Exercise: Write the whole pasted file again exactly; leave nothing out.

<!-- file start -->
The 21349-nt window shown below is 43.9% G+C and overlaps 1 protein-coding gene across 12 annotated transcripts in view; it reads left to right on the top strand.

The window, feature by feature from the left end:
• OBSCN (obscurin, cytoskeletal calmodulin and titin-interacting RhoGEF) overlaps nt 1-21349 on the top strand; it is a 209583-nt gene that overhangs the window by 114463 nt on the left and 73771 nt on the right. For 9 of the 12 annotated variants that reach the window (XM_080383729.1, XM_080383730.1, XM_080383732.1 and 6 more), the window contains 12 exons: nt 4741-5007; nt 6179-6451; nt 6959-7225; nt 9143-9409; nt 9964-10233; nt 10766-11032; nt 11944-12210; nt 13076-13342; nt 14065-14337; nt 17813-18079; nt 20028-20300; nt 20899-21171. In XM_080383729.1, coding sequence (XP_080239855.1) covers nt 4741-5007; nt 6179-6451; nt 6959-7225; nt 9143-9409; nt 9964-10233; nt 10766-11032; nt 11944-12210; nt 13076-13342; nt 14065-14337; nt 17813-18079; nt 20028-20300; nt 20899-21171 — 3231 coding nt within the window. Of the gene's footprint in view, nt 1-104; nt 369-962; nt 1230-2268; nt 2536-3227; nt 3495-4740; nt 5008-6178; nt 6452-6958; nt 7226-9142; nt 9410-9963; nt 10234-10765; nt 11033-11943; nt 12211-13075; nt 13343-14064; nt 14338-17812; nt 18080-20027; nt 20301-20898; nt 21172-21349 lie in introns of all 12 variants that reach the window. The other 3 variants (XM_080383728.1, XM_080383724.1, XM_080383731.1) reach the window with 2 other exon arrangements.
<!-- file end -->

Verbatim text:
The 21349-nt window shown below is 43.9% G+C and overlaps 1 protein-coding gene across 12 annotated transcripts in view; it reads left to right on the top strand.

The window, feature by feature from the left end:
• OBSCN (obscurin, cytoskeletal calmodulin and titin-interacting RhoGEF) overlaps nt 1-21349 on the top strand; it is a 209583-nt gene that overhangs the window by 114463 nt on the left and 73771 nt on the right. For 9 of the 12 annotated variants that reach the window (XM_080383729.1, XM_080383730.1, XM_080383732.1 and 6 more), the window contains 12 exons: nt 4741-5007; nt 6179-6451; nt 6959-7225; nt 9143-9409; nt 9964-10233; nt 10766-11032; nt 11944-12210; nt 13076-13342; nt 14065-14337; nt 17813-18079; nt 20028-20300; nt 20899-21171. In XM_080383729.1, coding sequence (XP_080239855.1) covers nt 4741-5007; nt 6179-6451; nt 6959-7225; nt 9143-9409; nt 9964-10233; nt 10766-11032; nt 11944-12210; nt 13076-13342; nt 14065-14337; nt 17813-18079; nt 20028-20300; nt 20899-21171 — 3231 coding nt within the window. Of the gene's footprint in view, nt 1-104; nt 369-962; nt 1230-2268; nt 2536-3227; nt 3495-4740; nt 5008-6178; nt 6452-6958; nt 7226-9142; nt 9410-9963; nt 10234-10765; nt 11033-11943; nt 12211-13075; nt 13343-14064; nt 14338-17812; nt 18080-20027; nt 20301-20898; nt 21172-21349 lie in introns of all 12 variants that reach the window. The other 3 variants (XM_080383728.1, XM_080383724.1, XM_080383731.1) reach the window with 2 other exon arrangements.